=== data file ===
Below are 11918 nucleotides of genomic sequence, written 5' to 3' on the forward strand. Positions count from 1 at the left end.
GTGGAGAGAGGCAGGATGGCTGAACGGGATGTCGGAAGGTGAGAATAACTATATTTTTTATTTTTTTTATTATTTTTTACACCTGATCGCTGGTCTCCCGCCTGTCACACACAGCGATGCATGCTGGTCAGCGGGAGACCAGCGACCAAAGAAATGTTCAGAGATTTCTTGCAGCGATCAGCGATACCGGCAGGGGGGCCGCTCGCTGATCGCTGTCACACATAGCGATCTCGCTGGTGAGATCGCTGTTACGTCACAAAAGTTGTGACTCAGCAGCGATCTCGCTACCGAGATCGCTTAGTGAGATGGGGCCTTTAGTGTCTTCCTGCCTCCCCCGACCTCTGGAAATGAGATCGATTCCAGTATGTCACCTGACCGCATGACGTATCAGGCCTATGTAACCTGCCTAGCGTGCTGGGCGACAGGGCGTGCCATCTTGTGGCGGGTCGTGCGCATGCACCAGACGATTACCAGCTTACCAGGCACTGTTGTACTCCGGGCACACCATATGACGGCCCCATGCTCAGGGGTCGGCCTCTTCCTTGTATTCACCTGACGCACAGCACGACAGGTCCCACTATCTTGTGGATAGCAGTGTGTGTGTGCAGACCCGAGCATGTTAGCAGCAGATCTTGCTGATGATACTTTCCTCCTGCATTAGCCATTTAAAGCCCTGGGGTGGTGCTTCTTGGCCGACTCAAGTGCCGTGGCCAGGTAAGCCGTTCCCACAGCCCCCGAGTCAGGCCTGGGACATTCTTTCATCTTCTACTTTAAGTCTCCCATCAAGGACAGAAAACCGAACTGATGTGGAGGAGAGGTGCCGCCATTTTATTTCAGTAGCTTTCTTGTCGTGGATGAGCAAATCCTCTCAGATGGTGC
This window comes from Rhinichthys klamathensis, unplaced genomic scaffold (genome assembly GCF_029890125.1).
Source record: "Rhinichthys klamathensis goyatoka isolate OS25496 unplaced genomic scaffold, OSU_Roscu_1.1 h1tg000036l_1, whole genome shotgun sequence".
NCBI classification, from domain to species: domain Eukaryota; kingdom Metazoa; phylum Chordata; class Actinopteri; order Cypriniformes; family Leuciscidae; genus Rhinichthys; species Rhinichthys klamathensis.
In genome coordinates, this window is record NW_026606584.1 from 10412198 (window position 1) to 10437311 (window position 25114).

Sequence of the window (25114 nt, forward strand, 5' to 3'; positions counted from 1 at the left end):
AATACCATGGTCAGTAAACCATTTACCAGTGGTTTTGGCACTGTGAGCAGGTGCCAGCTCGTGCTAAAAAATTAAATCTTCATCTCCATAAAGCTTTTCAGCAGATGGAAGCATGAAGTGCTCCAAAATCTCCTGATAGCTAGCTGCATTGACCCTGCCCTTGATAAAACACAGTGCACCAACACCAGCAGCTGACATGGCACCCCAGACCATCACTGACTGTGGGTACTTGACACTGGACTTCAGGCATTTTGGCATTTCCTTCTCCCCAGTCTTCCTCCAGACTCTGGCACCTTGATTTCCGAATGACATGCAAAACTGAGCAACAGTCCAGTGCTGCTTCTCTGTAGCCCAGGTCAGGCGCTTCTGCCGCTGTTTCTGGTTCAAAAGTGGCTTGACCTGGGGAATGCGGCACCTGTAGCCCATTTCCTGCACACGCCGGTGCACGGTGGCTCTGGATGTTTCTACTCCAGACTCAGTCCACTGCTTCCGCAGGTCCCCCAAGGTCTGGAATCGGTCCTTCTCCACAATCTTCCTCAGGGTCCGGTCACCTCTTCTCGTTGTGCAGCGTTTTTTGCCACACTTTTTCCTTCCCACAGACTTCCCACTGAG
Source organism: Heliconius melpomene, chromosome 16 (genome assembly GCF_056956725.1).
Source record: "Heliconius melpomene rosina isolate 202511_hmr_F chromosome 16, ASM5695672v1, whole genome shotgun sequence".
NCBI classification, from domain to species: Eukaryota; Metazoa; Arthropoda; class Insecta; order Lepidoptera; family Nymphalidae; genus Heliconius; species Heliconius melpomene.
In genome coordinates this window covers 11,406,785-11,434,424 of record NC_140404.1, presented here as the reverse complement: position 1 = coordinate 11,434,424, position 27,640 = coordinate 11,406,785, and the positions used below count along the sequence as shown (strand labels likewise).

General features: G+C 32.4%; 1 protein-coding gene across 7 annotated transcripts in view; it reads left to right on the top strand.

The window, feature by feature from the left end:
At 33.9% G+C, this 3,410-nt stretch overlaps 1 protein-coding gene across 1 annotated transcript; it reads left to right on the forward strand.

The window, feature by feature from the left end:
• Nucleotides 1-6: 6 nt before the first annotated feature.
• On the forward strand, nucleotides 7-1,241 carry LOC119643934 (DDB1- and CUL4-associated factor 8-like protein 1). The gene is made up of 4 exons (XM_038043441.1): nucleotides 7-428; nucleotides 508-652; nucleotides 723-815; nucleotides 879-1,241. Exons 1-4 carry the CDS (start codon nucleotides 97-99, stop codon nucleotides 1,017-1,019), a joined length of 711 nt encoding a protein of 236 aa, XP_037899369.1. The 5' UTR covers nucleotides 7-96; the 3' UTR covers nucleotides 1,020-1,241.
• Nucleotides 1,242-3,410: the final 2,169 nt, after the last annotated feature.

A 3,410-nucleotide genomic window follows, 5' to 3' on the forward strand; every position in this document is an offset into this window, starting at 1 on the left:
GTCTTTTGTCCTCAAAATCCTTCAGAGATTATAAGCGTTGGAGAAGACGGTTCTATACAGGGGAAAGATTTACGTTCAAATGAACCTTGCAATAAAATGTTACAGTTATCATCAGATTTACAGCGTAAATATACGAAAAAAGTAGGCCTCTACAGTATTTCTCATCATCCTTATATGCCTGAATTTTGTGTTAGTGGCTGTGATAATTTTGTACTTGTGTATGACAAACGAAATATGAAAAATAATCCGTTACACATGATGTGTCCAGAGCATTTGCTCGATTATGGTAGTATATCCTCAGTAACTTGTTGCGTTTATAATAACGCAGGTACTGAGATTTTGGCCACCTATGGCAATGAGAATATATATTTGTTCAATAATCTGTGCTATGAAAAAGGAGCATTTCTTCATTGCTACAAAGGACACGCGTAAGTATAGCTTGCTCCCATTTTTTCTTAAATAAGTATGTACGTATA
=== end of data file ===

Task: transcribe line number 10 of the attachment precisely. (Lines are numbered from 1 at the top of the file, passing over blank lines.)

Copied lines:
Source record: "Heliconius melpomene rosina isolate 202511_hmr_F chromosome 16, ASM5695672v1, whole genome shotgun sequence".